Although initially vulnerable to failing driveshaft joints, the RSR (in three-litre guise) was good enough to claim seventh place overall at the 1974 24 Hours of Le Mans, with several other high placings. John Fitzpatrick took the European GT Championship, as well as five wins in the World Championship GT category events that year, piloting George Loos’ RSR 3.0. Best result for the RSR at an international level in 1975 was the 24 Hours of Daytona, where Peter Gregg and Hurley Haywood headed five more RSRs for outright victory. Their Brumos RSR won the US IMSA title three years running, from 1973 to 1975. At Le Mans in 1975, the best finish for an RSR was fifth place (John Fitzpatrick and Gijs Van Lennep) when no fewer than fourteen RSRs took part. And this is the chronicle of inspirational iconography in which our Chartreuse cocktail is lodged in the depths of.

Enough of the gloating — let’s get this show on the road! I get Dave to drive out of the village, and we swap positions. Pop the seat back a tad, get those harness straps over the shoulders and around the crotch. Like all classic right-hand-drive 911s, we have the slightly offsetleft pedal situation, but once you’re up and running, you don’t notice it. There’s a raw, energetic honesty about this car elevating from your average backdate. It sounds gorgeous from the off, and it’s revelling in the revving, typical of MFI engines, where 4,500rpm seems a prudent shift point. You know straightaway this car has been put together really beautifully. It hauls perfectly agreeably in each gear and the brakes are good, too — you stand on them more than you would in a modern car, but they work fine. This Porsche feels absolutely perfect, certainly in terms of steering, throttle control, gear shift. It’s as alluring and rewarding to drive as it is to look at. It’s like an enthusiastic, but more raw Carrera RS 2.7 and it slingshots me down a nearby straight, writhing under hard braking and twitching at the slightest hump, its nose exploring every nuance of these rural roads. It could be a hectic ride, but I find optimum control comes by relaxing and simply being the guide rather than the hustler — the steering is light, requiring a deft touch rather than brute force, and lock isn’t bad, considering tyre width. This 911 is beautifully configured and easily controllable, tracking beautifully, and with pinpoint turn-in on these tight Norfolk B-road bends, allowing me to place the nose exactly where I want.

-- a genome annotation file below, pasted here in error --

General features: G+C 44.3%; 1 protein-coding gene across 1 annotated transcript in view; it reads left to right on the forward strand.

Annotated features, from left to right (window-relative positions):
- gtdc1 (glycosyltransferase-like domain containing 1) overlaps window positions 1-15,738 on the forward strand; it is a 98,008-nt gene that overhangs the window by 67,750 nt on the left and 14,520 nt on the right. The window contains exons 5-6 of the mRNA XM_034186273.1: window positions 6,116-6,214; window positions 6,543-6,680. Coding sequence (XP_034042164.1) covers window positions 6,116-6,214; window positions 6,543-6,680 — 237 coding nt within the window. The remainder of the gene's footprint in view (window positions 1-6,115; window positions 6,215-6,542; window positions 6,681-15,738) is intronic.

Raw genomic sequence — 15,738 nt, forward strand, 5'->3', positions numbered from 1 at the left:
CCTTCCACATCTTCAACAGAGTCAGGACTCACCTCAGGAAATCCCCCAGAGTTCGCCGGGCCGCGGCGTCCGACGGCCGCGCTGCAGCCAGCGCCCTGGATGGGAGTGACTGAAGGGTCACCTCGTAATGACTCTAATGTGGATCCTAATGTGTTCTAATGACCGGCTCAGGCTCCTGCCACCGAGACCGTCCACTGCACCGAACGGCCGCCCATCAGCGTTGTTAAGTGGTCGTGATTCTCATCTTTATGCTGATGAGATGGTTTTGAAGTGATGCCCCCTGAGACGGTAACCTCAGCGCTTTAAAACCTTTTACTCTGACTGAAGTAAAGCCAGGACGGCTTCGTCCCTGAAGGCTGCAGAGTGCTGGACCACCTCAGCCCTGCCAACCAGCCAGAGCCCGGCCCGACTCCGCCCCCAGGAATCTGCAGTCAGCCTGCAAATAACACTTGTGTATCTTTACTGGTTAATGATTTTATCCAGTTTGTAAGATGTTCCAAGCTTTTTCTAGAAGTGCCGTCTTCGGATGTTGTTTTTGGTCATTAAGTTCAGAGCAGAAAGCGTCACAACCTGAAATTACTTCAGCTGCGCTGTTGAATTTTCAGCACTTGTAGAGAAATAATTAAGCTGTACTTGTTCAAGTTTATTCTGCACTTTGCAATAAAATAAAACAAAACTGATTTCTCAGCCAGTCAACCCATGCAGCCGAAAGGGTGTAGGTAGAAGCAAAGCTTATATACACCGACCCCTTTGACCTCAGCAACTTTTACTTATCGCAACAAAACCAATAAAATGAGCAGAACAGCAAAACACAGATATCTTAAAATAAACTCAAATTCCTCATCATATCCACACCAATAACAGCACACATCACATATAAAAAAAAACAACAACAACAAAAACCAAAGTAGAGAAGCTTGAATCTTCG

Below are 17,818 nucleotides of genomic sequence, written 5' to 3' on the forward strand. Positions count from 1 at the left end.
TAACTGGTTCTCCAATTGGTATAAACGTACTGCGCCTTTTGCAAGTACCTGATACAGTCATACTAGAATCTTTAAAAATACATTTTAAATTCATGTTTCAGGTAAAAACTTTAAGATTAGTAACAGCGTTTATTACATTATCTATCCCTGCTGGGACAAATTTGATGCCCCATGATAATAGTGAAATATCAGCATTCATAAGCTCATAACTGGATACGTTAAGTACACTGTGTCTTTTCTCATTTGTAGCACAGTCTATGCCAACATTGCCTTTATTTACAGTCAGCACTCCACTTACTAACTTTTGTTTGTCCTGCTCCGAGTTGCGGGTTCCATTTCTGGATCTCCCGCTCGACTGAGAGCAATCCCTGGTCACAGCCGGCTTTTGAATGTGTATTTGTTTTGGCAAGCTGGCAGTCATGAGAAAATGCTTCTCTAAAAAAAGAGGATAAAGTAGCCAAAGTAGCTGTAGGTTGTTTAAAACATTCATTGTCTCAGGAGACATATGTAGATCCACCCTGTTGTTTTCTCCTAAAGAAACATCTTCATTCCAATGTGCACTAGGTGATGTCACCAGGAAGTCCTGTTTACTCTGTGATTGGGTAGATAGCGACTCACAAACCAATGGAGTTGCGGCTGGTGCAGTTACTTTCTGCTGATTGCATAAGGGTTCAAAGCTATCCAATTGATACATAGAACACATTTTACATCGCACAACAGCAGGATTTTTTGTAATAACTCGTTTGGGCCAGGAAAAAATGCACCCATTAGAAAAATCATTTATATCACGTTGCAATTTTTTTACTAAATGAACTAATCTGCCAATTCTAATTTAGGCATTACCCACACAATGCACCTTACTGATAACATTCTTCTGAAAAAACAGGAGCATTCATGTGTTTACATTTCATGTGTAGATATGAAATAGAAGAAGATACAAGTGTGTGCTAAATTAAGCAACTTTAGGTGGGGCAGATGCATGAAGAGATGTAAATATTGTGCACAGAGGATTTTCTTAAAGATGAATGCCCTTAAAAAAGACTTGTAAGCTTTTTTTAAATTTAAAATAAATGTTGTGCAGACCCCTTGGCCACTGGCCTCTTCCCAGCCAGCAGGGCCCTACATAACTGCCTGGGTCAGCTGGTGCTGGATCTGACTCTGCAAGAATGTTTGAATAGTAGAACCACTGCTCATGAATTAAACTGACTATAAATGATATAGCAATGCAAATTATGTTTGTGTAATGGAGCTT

This Porsche responds eagerly as I ease on the gas pedal, surging from corner to corner in a glorious six-pot shriek, a sheer aural delight up around 5,000-6,000rpm, where I’m using third and fourth gears, dropping down to second for the corners, blipping the throttle as I double-declutch. It’s relatively softly sprung, though controlled and firm as I pitch it through a familiar set of undulating woodland corners — the closet snatch of Nordschleife I can conjure up in this part of north Norfolk. There’s a thought: this kiddie would have a ball at a Nürburgring track day, but if I want another go, owner Dave lives a stone’s throw from where I reside — I bet I can lure him out with it on the promise of beer, if not, a cocktail!

Below Perfect for hard driving along North Norfolk’s backroads, this stunning ST evocation will be put through its paces by its new owner. Above 2.7-litre flat-six was thoroughly rebuilt and upgraded during the ten-year restoration process. Below Spare wheel is a Fuchs held in place by an ST-style leather retaining strap.


ST-inspired 1977 Porsche 911 2.7 backdate

Above and facing page BF buckets can be awkward to slide in and out of, but they’re super-comfortable and hold occupants firmly in place when the car is being pushed hard around corners.

Above Mean, green and sounding obscene, this superb backdate started life as a 1976 911 2.7, complete with impact bumpers.